Paul Galbraith, Scotland (Cleveland Debut)
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Paul Galbraith's recording of the Complete Bach Violin Sonatas and Partitas (Delos) was nominated for a 1998 GRAMMY AWARD in the category of Best Solo Instrumental Album. This 2-CD set was also chosen as one of the two best CDs of 1998 by Gramophone Magazine, which called it "a landmark in the history of guitar recordings." It received a "Four Star" rating in Stereo Review, and reached the TOP 10 on Billboard's classical charts. Galbraith has been featured twice on National Public Radio's "All Things Considered" and numerous times on "Performance Today." He made his New York début at the Frick Collection, receiving a rave review in the New York Times; a subsequent NYC engagement on Lincoln Center's "Great Performances" series was sold out. North American recitals have included NYC, Boston, Washington DC, Los Angeles, Atlanta, St. Louis, and Cleveland.

Recent orchestral engagements in the U.S. have include concertos with the Indianapolis Chamber Orchestra, Knoxville Symphony, Santa Rosa Symphony and ProMusica Chamber Orchestra, among others.&Galbraith and the St. Petersburg String Quartet gave the World Premiere in March 2003 at Stanford University of a new work, "Rhapsody for Guitar and String Quartet," that they co-commissioned from the acclaimed Georgian composer Zurab Nadarejshvili.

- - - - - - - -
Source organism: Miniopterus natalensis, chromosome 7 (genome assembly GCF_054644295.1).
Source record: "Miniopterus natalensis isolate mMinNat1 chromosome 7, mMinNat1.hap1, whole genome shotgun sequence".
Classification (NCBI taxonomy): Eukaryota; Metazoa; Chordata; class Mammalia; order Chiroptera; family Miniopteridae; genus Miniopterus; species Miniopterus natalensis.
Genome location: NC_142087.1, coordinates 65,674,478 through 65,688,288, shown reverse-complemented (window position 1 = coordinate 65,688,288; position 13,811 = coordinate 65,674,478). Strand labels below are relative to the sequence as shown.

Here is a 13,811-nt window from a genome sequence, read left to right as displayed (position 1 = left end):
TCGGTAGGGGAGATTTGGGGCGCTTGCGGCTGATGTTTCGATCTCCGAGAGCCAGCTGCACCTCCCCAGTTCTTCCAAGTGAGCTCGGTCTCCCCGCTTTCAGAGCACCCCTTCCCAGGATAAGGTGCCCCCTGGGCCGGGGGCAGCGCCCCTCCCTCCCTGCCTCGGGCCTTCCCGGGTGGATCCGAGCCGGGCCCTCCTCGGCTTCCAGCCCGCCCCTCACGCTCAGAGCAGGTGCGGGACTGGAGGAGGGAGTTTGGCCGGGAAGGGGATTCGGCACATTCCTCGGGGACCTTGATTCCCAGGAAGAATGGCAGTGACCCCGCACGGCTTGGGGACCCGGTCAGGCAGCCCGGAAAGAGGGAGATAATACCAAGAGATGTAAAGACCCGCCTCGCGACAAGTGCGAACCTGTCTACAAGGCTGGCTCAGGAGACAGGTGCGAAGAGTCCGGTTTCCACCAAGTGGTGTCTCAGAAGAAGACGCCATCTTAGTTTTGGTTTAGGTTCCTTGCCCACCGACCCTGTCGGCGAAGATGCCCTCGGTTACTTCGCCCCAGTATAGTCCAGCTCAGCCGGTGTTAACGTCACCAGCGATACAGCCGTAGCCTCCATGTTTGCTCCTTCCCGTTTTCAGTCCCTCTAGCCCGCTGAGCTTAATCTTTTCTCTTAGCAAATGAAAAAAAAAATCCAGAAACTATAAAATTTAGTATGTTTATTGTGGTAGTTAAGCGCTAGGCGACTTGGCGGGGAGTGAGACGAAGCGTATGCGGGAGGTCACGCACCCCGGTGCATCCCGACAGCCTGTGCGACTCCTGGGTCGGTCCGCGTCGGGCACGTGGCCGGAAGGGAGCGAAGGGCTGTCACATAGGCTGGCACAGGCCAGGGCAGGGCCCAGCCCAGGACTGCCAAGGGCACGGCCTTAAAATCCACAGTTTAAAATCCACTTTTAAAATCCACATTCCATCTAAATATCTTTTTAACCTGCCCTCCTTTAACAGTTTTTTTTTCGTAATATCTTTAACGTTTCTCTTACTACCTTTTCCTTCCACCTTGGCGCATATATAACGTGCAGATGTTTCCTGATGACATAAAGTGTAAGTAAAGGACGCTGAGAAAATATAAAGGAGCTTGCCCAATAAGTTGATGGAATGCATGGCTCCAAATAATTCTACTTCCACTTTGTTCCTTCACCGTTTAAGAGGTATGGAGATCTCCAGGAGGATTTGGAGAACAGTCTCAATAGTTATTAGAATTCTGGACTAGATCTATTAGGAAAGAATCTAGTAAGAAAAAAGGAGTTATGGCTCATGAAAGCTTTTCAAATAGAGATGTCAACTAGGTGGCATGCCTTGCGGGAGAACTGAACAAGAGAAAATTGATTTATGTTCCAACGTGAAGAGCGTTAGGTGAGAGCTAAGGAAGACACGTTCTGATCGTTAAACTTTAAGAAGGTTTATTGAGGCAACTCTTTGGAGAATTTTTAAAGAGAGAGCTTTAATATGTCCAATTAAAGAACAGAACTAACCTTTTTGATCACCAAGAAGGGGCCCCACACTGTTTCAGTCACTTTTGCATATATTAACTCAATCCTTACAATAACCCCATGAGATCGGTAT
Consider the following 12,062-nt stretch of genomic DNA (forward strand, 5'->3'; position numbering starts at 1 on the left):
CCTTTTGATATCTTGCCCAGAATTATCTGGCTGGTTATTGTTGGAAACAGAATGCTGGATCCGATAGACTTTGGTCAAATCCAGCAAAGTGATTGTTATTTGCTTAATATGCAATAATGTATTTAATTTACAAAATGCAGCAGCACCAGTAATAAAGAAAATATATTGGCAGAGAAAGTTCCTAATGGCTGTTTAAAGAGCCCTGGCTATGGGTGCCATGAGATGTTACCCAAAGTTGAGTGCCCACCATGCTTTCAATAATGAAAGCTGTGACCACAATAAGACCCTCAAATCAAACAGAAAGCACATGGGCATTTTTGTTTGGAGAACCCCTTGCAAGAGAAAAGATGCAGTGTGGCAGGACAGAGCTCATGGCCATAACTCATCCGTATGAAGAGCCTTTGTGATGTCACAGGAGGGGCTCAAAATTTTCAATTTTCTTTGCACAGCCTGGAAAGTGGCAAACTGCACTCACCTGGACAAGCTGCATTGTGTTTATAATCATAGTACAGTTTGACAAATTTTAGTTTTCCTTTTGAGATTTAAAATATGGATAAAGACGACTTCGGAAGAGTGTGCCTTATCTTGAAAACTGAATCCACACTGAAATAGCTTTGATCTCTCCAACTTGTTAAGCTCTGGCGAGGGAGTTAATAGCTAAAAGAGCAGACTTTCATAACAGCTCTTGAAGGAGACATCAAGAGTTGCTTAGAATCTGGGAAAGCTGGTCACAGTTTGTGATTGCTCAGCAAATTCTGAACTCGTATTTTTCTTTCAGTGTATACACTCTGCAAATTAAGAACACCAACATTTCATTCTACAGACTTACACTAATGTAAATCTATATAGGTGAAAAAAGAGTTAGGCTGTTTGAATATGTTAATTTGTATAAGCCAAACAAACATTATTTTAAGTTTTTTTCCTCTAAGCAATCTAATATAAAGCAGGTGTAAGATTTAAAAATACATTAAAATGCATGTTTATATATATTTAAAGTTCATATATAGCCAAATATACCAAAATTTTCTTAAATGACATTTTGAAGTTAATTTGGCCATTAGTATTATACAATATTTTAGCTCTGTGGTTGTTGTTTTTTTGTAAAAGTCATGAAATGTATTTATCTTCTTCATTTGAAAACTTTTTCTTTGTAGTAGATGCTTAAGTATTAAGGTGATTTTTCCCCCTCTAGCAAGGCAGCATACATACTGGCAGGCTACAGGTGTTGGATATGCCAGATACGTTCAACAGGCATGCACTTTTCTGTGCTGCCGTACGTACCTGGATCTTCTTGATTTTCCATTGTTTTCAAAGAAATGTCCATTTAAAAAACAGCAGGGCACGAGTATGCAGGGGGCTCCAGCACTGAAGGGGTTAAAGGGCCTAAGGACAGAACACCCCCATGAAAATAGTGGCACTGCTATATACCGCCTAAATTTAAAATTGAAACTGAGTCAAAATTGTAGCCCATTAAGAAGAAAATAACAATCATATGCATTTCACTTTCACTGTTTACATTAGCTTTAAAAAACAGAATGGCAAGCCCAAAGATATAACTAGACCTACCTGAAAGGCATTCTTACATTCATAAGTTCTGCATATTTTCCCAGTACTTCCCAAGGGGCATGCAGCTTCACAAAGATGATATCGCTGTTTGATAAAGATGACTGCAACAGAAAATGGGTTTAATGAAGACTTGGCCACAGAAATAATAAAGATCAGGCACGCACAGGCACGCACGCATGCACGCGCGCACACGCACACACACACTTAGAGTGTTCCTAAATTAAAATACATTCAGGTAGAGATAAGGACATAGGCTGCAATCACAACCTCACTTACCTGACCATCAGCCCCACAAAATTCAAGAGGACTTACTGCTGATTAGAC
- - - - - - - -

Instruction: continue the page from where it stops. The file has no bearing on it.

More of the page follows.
Galbraith's most recent CDs, on the Delos label, are the Bach Lute Suites, Paul Galbraith Plays Haydn (featuring Galbraith's arrangements of four keyboard sonatas), and "In Every Lake the Moon Shines Full"-folk tunes from many countries. Forthcoming is CD of arrangements of piano music by Debussy and Ravel.

Galbraith's unique playing position was first revealed at the Edinburgh Festival in 1989. His guitar (designed in collaboration with the late luthier David Rubio) is supported by a metal endpin, similar to that of a cello, that rests on a wooden resonance box. The instrument has two extra strings, one high, one low. Both the guitar's extraordinary design and Galbraith's playing style are considered groundbreaking development in the history of the instrument, increasing its range to an unprecedented extent.

At the age of 17, Galbraith won the Silver Medal at the Segovia International Guitar Competition. Andrés Segovia, who was present, called his playing "magnificent." This award helped launch an international career including engagements with some of the finest orchestras in Britain and Europe (Royal Philharmonic, Chamber Orchestra of Europe, BBC Philharmonic, Scottish Symphony Orchestra, English Chamber Orchestra, BBC Scottish Orchestra, Scottish Baroque Orchestra, Ulster Orchestra, Hallé Orchestra and Scottish Chamber Orchestra among them). He toured the U.S. as soloist with the Moscow Chamber Orchestra, and performed in Prague's Dvorák Hall with the National Chamber Orchestra of Chile. His international touring has also brought him to Canada, Spain, Italy, Greece, Norway, Hungary, Brazil, China, India and Iceland.

Born in Scotland, Galbraith has lived in Malawi, Greece, London, and, for the last five years, Brazil. He was a founding member of the Brazilian Guitar Quartet, playing with them until summer of 2003. His principal teacher, since 1983, has been the Greek conductor, pianist and philosopher George Hadjinikos.

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